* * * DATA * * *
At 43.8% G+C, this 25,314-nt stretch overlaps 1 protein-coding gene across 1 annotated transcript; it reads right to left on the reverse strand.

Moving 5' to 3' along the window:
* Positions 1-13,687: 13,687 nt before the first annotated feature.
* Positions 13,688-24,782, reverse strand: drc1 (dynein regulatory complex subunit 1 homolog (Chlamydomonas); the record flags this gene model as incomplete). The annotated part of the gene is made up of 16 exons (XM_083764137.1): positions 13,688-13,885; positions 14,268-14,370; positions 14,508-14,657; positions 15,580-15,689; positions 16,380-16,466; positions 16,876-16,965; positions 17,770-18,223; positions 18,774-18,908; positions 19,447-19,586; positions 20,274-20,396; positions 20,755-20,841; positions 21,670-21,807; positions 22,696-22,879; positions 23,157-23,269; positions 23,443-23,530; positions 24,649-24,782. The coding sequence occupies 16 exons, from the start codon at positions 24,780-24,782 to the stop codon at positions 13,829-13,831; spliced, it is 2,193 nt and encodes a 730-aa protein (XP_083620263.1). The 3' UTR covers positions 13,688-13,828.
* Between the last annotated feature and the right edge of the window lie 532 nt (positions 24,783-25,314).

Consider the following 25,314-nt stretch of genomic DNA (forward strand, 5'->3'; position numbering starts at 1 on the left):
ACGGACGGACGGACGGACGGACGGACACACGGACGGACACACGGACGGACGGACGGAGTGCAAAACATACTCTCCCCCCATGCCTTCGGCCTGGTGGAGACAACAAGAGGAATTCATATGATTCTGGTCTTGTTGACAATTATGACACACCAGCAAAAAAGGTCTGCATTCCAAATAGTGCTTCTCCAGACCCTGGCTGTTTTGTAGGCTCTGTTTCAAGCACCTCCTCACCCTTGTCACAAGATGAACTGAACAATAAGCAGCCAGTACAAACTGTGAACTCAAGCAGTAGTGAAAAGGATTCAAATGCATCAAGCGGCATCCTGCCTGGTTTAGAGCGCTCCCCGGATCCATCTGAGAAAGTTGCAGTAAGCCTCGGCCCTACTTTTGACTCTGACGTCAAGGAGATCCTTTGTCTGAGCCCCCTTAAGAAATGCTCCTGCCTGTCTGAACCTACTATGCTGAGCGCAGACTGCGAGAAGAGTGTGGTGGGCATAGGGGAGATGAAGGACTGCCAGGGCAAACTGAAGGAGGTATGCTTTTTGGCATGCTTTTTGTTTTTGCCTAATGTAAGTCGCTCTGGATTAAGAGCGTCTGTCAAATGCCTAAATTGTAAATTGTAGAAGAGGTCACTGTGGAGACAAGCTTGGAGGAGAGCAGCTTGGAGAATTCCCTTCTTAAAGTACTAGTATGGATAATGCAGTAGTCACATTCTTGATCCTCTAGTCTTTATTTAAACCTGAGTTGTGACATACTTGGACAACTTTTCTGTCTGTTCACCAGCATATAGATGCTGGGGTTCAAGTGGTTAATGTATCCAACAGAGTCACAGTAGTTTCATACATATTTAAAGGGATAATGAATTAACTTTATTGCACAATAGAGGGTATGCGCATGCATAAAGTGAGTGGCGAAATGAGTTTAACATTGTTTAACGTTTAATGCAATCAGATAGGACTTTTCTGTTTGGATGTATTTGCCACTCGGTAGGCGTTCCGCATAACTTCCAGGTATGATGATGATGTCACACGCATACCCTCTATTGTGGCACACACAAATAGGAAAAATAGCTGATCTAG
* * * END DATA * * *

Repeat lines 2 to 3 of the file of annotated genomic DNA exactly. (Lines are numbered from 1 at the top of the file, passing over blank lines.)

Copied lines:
Moving 5' to 3' along the window:
* Positions 1-13,687: 13,687 nt before the first annotated feature.